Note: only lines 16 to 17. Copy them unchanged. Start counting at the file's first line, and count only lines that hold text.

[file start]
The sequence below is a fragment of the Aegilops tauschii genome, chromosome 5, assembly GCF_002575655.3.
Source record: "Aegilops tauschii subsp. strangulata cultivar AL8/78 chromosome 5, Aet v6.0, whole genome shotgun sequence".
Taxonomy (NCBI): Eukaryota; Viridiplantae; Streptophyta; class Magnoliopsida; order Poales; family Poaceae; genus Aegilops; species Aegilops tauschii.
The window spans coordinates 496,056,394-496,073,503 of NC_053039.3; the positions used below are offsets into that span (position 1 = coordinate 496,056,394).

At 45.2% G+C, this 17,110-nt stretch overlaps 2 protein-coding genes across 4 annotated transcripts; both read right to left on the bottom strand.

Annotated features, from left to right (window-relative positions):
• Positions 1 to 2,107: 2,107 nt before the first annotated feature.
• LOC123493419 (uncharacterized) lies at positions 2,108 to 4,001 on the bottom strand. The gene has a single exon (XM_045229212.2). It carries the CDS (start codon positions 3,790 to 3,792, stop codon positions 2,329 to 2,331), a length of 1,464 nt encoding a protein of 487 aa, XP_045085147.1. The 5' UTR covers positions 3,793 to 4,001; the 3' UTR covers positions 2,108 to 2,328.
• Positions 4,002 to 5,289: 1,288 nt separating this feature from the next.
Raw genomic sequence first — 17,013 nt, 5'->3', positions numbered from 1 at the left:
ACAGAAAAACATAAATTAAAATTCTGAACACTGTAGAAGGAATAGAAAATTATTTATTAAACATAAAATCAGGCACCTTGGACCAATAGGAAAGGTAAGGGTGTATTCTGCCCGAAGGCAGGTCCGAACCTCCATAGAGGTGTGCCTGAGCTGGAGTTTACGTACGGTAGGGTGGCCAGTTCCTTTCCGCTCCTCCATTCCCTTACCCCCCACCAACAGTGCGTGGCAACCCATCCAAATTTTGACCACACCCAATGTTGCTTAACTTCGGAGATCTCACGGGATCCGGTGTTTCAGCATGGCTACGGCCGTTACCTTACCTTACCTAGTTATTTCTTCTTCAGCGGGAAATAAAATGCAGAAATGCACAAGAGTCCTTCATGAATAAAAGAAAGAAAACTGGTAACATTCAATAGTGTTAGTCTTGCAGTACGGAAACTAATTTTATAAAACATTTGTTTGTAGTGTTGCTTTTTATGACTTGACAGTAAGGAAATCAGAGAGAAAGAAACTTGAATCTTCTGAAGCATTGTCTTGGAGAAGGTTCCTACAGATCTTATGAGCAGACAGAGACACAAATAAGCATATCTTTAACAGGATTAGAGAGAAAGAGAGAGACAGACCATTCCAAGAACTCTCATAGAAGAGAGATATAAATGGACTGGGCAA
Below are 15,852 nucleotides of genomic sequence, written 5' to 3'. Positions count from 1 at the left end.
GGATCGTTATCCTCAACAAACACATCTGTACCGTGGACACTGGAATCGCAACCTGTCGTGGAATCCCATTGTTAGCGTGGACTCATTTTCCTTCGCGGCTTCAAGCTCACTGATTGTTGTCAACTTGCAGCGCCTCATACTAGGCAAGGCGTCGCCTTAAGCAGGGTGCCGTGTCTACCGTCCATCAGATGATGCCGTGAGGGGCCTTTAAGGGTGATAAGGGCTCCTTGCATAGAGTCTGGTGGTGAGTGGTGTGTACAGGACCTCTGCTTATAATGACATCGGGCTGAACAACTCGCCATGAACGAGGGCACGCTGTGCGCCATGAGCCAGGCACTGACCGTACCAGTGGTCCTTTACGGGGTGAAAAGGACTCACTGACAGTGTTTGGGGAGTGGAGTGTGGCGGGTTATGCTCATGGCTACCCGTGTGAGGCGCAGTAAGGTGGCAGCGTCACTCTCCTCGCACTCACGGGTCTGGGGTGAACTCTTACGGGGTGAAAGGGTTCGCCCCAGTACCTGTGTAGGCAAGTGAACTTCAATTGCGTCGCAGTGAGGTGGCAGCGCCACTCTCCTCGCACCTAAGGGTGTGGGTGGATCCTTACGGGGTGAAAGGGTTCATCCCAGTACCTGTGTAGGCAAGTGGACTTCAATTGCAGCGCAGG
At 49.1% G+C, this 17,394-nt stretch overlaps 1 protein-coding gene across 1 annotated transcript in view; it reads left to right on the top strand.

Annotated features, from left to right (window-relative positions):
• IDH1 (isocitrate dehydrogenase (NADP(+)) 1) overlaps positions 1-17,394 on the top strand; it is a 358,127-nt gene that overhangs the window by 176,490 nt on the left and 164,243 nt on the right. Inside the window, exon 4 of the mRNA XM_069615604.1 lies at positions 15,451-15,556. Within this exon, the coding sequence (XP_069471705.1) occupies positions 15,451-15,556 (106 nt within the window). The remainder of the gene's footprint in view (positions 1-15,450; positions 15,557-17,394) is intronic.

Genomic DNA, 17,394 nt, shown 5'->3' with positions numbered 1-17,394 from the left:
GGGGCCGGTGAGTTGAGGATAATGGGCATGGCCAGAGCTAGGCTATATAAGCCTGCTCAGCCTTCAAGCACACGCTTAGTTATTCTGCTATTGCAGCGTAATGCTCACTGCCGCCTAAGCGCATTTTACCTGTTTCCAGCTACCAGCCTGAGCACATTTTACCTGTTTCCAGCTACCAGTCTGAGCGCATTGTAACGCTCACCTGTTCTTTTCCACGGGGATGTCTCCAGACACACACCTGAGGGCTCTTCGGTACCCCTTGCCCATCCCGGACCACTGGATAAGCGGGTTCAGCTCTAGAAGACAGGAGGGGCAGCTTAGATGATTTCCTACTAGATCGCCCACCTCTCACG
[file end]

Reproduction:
• IDH1 (isocitrate dehydrogenase (NADP(+)) 1) overlaps positions 1-17,394 on the top strand; it is a 358,127-nt gene that overhangs the window by 176,490 nt on the left and 164,243 nt on the right. Inside the window, exon 4 of the mRNA XM_069615604.1 lies at positions 15,451-15,556. Within this exon, the coding sequence (XP_069471705.1) occupies positions 15,451-15,556 (106 nt within the window). The remainder of the gene's footprint in view (positions 1-15,450; positions 15,557-17,394) is intronic.

Genomic DNA, 17,394 nt, shown 5'->3' with positions numbered 1-17,394 from the left: